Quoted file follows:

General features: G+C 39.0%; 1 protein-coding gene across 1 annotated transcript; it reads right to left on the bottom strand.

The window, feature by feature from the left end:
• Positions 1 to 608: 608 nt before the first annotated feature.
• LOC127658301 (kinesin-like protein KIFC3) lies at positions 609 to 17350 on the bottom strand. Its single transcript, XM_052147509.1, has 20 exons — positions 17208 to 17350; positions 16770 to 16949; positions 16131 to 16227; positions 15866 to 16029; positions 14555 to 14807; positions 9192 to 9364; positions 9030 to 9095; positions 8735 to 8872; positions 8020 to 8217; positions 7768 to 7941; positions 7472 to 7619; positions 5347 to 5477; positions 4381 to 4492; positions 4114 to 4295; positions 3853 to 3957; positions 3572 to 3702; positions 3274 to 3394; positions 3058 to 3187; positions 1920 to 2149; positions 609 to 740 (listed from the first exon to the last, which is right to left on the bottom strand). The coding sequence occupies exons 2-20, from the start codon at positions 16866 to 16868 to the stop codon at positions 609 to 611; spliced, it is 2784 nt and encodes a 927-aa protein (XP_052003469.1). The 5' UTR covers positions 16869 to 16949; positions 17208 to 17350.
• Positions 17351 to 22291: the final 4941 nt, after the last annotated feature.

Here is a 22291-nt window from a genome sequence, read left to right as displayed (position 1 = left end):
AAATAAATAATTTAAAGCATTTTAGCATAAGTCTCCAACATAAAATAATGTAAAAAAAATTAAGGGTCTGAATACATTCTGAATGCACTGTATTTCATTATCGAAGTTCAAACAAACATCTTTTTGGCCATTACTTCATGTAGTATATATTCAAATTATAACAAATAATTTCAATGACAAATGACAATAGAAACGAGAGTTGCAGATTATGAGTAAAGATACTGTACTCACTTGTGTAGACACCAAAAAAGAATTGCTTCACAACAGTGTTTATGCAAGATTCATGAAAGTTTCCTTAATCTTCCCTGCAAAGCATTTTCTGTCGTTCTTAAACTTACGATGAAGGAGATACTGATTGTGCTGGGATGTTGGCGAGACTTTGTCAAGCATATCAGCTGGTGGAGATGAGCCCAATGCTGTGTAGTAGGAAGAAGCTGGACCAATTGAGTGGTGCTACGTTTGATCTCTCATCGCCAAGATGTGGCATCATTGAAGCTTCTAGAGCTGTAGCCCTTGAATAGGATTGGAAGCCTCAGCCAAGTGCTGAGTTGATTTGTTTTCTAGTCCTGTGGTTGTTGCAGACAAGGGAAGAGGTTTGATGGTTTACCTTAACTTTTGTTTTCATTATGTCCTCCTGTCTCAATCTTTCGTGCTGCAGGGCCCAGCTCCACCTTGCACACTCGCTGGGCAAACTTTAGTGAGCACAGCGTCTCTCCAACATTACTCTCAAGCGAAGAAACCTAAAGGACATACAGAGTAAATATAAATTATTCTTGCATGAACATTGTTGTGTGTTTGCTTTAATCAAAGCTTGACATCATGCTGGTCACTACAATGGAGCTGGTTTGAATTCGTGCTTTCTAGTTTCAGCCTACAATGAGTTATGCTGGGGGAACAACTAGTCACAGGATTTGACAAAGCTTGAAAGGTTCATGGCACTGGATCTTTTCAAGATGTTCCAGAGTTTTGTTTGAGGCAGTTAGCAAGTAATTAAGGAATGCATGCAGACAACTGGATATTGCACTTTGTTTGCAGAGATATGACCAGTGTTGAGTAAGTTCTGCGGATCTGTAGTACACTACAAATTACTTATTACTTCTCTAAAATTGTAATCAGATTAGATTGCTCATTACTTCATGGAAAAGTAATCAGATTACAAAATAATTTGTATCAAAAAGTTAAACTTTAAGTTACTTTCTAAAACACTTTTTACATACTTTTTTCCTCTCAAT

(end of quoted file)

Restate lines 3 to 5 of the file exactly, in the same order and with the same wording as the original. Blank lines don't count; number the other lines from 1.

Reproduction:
• Positions 1 to 608: 608 nt before the first annotated feature.
• LOC127658301 (kinesin-like protein KIFC3) lies at positions 609 to 17350 on the bottom strand. Its single transcript, XM_052147509.1, has 20 exons — positions 17208 to 17350; positions 16770 to 16949; positions 16131 to 16227; positions 15866 to 16029; positions 14555 to 14807; positions 9192 to 9364; positions 9030 to 9095; positions 8735 to 8872; positions 8020 to 8217; positions 7768 to 7941; positions 7472 to 7619; positions 5347 to 5477; positions 4381 to 4492; positions 4114 to 4295; positions 3853 to 3957; positions 3572 to 3702; positions 3274 to 3394; positions 3058 to 3187; positions 1920 to 2149; positions 609 to 740 (listed from the first exon to the last, which is right to left on the bottom strand). The coding sequence occupies exons 2-20, from the start codon at positions 16866 to 16868 to the stop codon at positions 609 to 611; spliced, it is 2784 nt and encodes a 927-aa protein (XP_052003469.1). The 5' UTR covers positions 16869 to 16949; positions 17208 to 17350.
• Positions 17351 to 22291: the final 4941 nt, after the last annotated feature.